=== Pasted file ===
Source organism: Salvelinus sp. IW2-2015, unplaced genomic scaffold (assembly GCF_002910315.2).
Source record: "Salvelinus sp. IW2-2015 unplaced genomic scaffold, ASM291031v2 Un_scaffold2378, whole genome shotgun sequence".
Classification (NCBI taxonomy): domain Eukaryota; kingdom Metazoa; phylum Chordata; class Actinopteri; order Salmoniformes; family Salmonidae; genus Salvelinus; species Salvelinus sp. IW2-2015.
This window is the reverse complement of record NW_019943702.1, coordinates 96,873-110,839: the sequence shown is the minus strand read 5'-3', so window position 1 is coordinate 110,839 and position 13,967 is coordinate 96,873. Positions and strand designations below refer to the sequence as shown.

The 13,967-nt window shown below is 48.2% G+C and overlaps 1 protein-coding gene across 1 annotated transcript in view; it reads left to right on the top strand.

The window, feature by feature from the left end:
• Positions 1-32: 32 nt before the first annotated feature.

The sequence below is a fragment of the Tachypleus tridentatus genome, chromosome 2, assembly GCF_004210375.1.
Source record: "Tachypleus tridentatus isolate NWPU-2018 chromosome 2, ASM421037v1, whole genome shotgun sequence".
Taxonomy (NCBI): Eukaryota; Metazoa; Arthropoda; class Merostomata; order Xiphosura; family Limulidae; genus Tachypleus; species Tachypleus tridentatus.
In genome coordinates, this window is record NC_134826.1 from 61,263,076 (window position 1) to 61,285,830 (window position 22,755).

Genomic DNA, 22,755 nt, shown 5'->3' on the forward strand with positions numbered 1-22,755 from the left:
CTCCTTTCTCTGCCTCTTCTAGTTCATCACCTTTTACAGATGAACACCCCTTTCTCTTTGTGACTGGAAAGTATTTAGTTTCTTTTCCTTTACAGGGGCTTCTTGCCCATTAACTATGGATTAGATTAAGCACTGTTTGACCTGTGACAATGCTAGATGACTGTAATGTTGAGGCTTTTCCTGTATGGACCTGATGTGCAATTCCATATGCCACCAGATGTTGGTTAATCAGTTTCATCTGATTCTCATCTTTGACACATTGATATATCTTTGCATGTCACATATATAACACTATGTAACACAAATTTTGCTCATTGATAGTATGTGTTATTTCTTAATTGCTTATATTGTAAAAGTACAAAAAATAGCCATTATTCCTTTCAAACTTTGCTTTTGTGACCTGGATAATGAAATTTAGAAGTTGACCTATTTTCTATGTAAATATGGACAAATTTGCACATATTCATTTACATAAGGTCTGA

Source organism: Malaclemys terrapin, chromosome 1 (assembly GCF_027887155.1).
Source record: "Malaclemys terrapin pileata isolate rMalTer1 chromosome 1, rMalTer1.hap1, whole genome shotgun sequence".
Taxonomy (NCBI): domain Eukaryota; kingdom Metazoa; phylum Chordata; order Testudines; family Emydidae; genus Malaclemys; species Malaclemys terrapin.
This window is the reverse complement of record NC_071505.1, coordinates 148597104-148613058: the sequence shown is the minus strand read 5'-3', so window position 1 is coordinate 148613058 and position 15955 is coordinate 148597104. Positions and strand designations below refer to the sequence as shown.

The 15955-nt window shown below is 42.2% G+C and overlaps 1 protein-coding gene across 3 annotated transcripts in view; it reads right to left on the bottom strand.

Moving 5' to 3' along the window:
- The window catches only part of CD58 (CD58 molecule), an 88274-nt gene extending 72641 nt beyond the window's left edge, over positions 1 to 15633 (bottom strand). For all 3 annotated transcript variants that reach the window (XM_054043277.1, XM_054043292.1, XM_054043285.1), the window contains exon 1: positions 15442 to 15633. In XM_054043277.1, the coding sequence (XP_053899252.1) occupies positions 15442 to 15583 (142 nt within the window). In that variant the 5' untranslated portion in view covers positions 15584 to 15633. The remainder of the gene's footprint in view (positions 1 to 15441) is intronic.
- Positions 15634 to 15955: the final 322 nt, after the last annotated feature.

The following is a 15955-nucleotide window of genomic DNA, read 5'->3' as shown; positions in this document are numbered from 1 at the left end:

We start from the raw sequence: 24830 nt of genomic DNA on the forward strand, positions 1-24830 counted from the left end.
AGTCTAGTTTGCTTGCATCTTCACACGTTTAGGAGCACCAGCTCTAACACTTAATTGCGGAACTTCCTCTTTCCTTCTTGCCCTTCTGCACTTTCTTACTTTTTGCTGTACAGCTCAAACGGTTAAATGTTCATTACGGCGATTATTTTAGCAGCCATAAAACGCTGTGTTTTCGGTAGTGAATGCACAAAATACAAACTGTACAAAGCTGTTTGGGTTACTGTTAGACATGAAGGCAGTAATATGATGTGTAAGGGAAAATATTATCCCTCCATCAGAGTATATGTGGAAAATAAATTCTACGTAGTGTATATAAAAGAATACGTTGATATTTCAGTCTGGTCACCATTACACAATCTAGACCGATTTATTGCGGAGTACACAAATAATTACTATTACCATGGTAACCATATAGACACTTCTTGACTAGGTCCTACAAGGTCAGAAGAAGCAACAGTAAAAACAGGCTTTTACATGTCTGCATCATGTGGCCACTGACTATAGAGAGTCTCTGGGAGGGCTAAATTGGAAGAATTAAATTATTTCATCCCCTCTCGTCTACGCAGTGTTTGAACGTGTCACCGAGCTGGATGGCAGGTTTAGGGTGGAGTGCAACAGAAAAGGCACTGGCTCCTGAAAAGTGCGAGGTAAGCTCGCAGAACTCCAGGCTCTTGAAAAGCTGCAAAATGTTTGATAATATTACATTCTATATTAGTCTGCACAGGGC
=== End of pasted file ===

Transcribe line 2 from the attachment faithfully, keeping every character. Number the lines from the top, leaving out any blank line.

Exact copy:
Source record: "Salvelinus sp. IW2-2015 unplaced genomic scaffold, ASM291031v2 Un_scaffold2378, whole genome shotgun sequence".